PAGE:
Meanwhile, retired city employee Gloria Mata Pennington's campaign was left high and dry when the so-called "brown machine," the old-school Hispanic vehicle whose levers lead up to the offices of Austin state Sen. Gonzalo Barrientos, abandoned her in favor of Quintanilla. She's been going it alone with ideas closely resembling the frontrunnersí but no money or name ID to get her message out.
Then there's a colorful trio of outsiders: conservative tyke Monty Markland, who hopes to wire the city with premium Internet cable, protect property owners, and reform the school system; David "Breadman" Blakely, 78, a longtime charitable services worker who delivers leftover groceries from supermarkets to church food pantries; and retired Air Force officer Ray Blanchette.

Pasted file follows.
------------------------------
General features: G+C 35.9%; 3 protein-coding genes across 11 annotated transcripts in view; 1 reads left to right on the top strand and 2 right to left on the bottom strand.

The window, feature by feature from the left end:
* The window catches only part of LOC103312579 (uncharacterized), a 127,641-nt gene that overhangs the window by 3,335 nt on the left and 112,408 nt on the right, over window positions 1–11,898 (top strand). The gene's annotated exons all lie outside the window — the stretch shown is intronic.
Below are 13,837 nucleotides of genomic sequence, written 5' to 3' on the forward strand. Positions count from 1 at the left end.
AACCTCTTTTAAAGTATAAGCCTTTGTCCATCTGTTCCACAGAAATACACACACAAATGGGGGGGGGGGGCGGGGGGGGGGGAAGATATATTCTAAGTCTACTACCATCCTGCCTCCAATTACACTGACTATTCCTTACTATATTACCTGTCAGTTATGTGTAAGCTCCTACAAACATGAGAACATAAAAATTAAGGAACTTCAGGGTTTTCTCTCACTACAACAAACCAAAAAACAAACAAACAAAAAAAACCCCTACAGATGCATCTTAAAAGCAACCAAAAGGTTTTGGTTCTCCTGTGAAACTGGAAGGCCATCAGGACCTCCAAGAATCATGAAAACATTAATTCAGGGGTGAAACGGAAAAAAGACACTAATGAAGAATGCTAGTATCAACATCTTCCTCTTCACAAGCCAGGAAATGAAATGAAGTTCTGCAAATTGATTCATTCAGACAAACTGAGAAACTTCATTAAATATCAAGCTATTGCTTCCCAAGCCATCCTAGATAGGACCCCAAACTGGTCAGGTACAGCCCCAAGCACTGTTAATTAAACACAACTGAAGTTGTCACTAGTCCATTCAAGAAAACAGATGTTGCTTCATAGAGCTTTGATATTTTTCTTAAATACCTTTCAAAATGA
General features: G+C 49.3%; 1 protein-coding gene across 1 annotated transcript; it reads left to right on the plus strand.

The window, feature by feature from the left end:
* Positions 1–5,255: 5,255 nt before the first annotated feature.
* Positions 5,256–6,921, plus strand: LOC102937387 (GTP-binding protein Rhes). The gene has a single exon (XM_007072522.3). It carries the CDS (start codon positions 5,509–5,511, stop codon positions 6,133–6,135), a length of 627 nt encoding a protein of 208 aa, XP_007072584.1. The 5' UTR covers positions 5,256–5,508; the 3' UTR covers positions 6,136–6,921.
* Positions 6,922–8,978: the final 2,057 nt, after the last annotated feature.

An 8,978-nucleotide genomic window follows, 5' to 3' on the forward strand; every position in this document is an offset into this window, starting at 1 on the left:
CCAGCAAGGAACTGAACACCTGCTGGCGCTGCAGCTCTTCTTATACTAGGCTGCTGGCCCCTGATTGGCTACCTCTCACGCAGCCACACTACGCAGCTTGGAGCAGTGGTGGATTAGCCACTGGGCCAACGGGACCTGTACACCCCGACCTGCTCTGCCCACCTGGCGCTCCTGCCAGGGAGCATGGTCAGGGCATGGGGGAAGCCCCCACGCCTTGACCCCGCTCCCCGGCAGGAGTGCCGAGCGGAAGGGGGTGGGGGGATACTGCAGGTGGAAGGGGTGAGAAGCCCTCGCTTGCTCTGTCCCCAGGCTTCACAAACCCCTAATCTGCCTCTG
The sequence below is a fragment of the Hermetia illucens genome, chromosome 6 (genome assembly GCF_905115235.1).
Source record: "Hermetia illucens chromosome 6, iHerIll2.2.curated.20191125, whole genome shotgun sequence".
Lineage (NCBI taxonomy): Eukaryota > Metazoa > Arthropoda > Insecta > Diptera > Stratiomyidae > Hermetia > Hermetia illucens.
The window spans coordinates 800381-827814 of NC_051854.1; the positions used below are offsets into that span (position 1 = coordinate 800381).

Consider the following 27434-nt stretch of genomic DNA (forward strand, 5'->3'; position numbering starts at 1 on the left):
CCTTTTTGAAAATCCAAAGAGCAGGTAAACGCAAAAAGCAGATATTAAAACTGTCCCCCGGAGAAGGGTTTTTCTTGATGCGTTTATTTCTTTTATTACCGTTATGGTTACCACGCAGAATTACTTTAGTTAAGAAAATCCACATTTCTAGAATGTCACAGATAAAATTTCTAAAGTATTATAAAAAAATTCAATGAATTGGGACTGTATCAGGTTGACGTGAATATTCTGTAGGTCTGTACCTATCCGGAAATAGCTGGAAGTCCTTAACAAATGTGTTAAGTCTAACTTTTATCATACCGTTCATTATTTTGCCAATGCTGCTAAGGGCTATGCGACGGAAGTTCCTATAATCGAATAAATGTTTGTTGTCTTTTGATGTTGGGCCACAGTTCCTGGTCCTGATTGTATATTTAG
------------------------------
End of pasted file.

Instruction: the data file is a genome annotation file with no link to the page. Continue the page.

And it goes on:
With candidates seemingly so closely aligned on issues, perhaps the more dominant theme in this campaign season, at least for some advocates, is the degree of separation from the Watson Coalition. The mayor's inclusive juggernaut of Chamberites and greens has worn some frayed edges after being dragged through big deals that brought Computer Sciences Corp. downtown, gave the Lower Colorado River Authority a hefty check for future water purchases, and settled the city's long-standing oppositional stance against Gary Bradley's Spillar Ranch development in Southwest Austin. Dissenters wonder, not so quietly, whether Caesar has become too ambitious, squelching the voice of environmental and neighborhood activists through blitzkrieg strikes. Quintanilla, they say, is far too close to the Watson court. "If Quintanilla and [Place 5 candidate and Downtown Austin Alliance member] Will Wynn each get a seat on council, you might as well hand Kirk a throne and a crown," says one frontliner.
The Watson Factor